The Global Health 50/50 Gender and Health Index 2022, a barometer of institutional performance around gender and governance is launched today.
The Gender and Health Index assesses the gender-related policies and practices of 200 global organisations that aim to promote health and/or influence global health agendas and policy. For the first time, the research has covered the make-up of organisations’ boards. Strikingly, of the 2,000 board seats analysed, only 17 are held by women from low-income countries.
GAIN, which is a Swiss-based Foundation which improves access to safe and nutritious diets, especially the most vulnerable called for stronger action to address gender inequality in leadership across the sector.
"In our area, we know that women disproportionately bear the consequences of food insecurity and malnutrition. At the same time, they are actually leaders in producing and delivering food – in the fields, in markets and within households. Global Health 50/50 provides a mirror for GAIN on how seriously we and our wider sector take supporting women’s leadership in improving healthy diets, starting with ourselves" commented Lawrence Haddad, GAIN Executive Director. "We are pleased to continue to be improving against the 50/50 criteria, but there is still work to do in how we ourselves perform, and crucially what that means for how we translate that into supporting women leaders within programmes and partnerships on the ground in Africa and Asia" he added.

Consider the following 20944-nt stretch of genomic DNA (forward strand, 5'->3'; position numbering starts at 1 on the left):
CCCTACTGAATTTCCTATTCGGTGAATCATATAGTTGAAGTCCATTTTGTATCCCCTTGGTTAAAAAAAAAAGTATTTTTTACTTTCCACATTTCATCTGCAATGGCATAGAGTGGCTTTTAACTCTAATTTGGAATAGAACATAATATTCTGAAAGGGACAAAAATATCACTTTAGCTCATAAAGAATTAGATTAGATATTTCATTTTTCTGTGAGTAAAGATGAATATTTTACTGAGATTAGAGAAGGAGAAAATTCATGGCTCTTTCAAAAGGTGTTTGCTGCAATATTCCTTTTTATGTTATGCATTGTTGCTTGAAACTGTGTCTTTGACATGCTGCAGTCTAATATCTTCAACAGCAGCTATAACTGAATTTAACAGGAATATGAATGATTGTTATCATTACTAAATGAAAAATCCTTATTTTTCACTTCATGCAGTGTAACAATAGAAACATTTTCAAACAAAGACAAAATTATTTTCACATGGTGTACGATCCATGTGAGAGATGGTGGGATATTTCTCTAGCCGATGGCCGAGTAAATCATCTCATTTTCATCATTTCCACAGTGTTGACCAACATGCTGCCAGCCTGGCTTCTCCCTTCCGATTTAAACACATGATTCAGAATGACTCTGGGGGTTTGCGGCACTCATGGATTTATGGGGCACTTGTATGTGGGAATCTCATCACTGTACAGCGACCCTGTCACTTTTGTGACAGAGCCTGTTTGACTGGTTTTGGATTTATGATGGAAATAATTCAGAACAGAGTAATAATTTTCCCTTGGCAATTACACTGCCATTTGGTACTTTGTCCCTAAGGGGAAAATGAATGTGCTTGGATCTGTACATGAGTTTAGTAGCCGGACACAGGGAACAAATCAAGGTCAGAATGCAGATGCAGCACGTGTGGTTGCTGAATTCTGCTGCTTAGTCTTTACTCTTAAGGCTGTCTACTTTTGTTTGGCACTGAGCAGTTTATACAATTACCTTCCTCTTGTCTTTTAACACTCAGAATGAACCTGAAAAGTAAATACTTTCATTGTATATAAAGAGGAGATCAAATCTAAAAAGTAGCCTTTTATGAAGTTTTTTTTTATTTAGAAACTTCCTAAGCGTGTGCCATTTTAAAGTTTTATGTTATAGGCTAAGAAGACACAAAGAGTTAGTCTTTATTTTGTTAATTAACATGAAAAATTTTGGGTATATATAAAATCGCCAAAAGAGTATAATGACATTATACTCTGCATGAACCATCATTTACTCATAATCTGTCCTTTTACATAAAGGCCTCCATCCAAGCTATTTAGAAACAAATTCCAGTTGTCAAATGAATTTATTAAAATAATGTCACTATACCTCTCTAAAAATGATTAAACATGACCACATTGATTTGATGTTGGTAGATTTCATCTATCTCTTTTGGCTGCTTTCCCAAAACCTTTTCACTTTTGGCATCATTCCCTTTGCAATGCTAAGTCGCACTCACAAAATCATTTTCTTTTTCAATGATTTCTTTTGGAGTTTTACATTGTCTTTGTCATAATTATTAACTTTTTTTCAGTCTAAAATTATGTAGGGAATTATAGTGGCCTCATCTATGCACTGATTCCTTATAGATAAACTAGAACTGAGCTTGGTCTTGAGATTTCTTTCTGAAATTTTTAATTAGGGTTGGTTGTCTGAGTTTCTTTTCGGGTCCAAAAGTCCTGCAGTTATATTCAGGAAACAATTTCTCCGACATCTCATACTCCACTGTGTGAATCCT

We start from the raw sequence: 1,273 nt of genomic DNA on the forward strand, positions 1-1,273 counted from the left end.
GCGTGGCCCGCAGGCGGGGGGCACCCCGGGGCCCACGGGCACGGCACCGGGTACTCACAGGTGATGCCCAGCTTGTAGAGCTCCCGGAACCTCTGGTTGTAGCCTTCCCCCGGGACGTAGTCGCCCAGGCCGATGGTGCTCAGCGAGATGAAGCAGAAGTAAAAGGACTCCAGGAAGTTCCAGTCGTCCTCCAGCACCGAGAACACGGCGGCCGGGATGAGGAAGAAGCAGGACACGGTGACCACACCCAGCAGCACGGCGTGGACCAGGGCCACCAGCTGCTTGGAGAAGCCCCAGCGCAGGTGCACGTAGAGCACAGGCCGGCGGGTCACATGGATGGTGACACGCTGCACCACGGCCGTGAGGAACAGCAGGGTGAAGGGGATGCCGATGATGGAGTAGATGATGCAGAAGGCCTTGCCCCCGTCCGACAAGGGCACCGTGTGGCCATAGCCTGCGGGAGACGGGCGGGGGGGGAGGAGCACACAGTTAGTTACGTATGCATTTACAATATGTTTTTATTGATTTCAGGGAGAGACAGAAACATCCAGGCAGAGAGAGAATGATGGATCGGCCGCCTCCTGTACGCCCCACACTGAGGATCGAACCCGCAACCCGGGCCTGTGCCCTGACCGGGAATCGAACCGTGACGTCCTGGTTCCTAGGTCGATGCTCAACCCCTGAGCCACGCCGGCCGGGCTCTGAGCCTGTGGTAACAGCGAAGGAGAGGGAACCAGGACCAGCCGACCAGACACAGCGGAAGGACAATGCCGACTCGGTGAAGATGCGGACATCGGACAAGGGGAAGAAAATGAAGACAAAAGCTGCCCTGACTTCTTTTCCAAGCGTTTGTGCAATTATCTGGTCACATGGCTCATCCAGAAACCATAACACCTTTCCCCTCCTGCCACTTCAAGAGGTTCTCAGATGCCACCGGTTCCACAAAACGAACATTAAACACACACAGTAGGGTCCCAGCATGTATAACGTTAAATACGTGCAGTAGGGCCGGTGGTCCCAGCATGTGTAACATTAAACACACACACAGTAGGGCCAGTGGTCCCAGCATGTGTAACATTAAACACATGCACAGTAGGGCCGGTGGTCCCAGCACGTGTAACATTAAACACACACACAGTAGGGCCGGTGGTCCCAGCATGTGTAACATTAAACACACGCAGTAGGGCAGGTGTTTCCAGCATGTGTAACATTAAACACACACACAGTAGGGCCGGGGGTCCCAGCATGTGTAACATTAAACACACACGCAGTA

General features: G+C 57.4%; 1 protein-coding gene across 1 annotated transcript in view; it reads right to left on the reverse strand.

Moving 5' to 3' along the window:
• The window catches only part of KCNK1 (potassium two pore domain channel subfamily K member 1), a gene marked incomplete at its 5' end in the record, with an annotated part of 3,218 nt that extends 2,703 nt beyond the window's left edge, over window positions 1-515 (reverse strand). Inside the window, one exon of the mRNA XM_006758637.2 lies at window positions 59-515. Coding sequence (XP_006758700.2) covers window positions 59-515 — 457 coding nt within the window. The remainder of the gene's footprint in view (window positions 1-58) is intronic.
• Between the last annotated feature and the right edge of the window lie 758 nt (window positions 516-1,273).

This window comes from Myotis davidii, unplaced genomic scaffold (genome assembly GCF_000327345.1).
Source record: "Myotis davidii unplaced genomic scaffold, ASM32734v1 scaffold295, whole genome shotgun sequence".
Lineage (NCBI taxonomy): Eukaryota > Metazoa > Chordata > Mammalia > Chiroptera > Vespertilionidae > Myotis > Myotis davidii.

The report found that GAIN, which tackles the human suffering caused by malnutrition, is a ‘very high performer’, in the top 10% of rated organisations and a 'consistently high scorer', showing long-term commitment to diversity.
Global Health 50/50 provides a mirror for GAIN on how seriously we and our wider sector take supporting women’s leadership in improving healthy diets, starting with ourselves.
"Congratulations to GAIN on their strong performance in the 2022 Global Health 50/50 Report. Through commitment, learning and action GAIN showcases that progress towards gender equality and the more equitable sharing of power and opportunity in global health is possible in the collective effort to deliver health for all." Commented Professor Sarah Hawkes, one of two Global Health 50/50 directors
"This annual gender report provides a very good focus, giving us all a visceral reminder of why we’re here, what problems we are addressing and, most importantly, who we are seeking to help." Haddad said. "It is exciting to see many organisations making strides, but there are clearly very big gaps to be addressed across global health. Everyone, even those scoring well, needs to do more"
The Global Health 50/50 Gender and Health Index will be published on 1 April 2022 at 1330 BST.
It is exciting to see many organisations making strides, but there are clearly very big gaps to be addressed across global health. Everyone, even those scoring well, needs to do more.